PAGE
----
Anthony Craig Pearson (PhD Dissertation, August 2012, Advisor: Robert Davis )

Abstract

Bottom-up self-assembly can be used to create structures with sub-20 nm feature sizes or materials with advanced electrical properties. Here I demonstrate processes to enable such selfassembling systems including block copolymers and DNA origami, to be integrated into nanoelectronic devices. Additionally, I present a method which utilizes the high stability and electrical conductivity of graphene, which is a material formed using a bottom-up growth process, to create archival data storage devices. Specifically, I show a technique using block copolymer micelle lithography to fabricate arrays of 5 nm gold nanoparticles, which are chemically modified with a single-stranded DNA molecule and used to chemically attach DNA origami to a surface. Next, I demonstrate a method using electron beam lithography to control location of nanoparticles templated by block copolymer micelles, which can be used to enable precise position of DNA origami on a surface. To allow fabrication of conductive structures from a DNA origami template, I show a method using site-specific attachment of gold nanoparticles to and a subsequent metallization step to form continuous nanowires. Next, I demonstrate a longterm data storage method using nanoscale graphene fuses. Top-down electron beam lithography was used to pattern atomically thin sheets of graphene into nanofuses. To program the fuses, graphene is oxidized as the temperature of the fuse is raised via joule heating under a sufficiently high applied voltage. Finally, I investigate the effect of the fuse geometry and the electrical and thermal properties of the fuse material on the programming requirements of nanoscale fuses. Programming voltages and expected fuse temperatures obtained from finite element analysis simulations and a simple analytical model were compared with fuses fabricated from tellurium, a tellurium alloy, and tungsten.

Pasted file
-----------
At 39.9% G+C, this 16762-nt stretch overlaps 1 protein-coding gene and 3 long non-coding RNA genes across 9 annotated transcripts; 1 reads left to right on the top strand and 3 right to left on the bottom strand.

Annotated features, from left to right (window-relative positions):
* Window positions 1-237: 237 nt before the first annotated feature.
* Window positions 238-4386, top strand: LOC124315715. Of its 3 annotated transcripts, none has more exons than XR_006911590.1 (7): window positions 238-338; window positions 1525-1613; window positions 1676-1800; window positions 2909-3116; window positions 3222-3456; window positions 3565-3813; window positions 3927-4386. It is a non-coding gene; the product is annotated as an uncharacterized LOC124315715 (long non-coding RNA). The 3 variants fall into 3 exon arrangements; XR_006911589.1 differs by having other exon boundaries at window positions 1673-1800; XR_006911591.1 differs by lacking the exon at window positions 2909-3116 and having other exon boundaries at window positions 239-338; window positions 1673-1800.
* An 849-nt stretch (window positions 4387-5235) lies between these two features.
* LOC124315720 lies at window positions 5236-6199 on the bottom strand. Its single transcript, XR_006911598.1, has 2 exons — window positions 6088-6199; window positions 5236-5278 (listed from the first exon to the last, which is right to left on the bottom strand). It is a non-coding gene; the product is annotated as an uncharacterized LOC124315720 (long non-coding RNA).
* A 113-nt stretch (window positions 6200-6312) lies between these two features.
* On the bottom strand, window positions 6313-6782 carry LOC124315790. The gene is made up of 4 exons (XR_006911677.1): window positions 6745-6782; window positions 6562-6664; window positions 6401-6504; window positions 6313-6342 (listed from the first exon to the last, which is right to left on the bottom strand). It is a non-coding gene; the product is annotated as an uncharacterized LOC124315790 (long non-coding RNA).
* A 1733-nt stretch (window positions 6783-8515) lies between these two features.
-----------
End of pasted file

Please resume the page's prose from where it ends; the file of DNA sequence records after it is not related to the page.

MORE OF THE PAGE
Anthony D Willey (Masters Thesis, December 2012, Advisor: Robert Davis )

Abstract